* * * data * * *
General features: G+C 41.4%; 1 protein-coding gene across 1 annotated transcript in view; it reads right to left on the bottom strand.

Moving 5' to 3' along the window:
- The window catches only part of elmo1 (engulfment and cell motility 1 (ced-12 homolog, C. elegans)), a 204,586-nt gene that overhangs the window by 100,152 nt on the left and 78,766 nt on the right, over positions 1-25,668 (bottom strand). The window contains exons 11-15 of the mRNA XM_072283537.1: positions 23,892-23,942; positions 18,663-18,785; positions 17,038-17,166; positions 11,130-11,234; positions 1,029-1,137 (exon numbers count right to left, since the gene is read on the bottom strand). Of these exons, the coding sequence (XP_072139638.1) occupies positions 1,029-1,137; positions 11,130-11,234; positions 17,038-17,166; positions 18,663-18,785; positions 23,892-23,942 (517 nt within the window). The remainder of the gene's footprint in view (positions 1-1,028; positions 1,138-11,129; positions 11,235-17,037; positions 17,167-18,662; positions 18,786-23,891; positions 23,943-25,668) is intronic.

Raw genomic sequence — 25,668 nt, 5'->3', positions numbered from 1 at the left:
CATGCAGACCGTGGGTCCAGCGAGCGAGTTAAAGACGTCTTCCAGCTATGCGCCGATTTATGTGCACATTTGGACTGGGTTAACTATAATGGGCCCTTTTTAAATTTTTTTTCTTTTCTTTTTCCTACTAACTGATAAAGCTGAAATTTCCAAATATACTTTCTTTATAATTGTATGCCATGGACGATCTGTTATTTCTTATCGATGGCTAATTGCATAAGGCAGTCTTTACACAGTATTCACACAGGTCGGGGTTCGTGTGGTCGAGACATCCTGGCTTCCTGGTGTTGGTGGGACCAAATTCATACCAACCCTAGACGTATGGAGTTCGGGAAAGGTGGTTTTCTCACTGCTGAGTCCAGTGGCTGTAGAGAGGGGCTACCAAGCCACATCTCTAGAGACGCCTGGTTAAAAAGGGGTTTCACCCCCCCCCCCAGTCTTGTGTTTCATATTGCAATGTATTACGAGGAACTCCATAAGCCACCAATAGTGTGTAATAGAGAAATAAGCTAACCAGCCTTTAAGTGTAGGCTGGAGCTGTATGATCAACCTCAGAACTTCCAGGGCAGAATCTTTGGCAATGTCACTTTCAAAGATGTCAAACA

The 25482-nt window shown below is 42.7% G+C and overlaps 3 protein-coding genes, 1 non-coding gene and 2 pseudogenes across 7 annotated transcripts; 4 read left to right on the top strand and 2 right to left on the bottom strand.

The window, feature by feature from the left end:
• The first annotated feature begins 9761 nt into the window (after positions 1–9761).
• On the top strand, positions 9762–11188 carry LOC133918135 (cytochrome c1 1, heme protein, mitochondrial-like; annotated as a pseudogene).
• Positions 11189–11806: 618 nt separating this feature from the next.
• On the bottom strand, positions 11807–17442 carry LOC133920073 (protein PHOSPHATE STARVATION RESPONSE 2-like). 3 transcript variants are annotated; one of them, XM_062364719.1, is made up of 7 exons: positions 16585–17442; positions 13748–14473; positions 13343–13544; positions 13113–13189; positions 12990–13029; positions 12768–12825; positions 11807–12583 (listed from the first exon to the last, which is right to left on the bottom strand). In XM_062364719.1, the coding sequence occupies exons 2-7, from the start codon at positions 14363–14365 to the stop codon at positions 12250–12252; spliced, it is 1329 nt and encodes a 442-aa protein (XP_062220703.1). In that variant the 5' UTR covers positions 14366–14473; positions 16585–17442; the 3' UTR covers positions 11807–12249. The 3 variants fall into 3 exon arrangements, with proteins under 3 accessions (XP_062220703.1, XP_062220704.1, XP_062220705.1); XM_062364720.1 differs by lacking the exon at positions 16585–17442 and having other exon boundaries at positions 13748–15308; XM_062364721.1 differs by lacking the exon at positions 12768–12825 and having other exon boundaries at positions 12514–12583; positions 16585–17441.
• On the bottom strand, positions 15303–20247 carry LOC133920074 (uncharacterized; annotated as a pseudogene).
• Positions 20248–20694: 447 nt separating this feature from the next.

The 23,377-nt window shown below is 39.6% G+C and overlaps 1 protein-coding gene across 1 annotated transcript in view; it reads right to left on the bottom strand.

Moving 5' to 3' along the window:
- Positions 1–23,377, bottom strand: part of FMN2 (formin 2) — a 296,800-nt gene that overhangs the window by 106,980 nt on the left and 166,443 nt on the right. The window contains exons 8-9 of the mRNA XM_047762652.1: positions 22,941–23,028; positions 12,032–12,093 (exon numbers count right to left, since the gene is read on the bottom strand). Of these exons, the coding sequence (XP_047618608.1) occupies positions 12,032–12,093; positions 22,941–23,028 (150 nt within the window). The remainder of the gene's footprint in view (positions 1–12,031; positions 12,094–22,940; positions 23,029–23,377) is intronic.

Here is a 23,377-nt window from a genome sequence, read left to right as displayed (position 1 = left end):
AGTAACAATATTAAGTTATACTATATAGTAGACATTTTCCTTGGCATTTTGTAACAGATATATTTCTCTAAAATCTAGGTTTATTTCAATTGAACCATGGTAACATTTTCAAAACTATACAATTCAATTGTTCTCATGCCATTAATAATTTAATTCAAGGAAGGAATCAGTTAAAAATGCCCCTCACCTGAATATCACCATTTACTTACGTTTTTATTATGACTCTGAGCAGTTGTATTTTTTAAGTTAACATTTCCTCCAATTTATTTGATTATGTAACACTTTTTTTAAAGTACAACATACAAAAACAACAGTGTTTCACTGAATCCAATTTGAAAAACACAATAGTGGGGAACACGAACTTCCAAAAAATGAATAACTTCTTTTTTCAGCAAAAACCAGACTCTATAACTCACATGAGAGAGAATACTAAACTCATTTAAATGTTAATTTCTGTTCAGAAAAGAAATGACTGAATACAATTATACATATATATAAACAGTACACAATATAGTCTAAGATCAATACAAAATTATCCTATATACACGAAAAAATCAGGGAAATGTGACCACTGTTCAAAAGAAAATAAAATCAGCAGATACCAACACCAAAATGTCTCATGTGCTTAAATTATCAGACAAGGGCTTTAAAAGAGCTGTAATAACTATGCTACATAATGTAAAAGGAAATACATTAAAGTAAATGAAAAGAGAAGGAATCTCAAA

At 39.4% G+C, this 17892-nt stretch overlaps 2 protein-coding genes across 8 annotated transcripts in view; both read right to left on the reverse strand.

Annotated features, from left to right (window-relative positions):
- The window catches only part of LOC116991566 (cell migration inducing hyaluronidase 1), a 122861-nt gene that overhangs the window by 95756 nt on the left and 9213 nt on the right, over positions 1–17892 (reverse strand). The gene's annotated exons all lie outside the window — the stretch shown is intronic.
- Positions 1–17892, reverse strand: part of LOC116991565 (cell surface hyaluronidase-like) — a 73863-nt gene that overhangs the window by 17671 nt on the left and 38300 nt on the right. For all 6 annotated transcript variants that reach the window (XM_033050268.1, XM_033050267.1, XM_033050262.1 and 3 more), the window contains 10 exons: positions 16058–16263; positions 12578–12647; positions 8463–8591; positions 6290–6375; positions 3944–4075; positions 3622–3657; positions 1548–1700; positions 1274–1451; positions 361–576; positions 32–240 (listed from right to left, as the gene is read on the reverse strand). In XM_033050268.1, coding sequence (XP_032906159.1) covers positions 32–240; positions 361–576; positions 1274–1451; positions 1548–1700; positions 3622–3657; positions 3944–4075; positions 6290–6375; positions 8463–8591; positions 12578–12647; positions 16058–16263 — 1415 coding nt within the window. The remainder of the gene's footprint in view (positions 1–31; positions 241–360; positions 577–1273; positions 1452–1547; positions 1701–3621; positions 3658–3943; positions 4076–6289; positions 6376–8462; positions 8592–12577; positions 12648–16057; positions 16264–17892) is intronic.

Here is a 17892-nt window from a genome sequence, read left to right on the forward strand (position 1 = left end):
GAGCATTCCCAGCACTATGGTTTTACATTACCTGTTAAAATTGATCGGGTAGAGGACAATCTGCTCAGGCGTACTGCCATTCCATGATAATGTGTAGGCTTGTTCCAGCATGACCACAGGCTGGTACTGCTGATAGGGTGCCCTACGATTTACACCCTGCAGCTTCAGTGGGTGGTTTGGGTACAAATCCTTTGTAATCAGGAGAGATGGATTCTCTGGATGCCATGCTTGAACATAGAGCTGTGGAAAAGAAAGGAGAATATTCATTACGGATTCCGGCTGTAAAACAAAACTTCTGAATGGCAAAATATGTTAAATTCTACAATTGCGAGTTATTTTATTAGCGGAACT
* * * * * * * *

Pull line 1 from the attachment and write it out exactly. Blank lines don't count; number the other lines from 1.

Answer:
General features: G+C 41.4%; 1 protein-coding gene across 1 annotated transcript in view; it reads right to left on the bottom strand.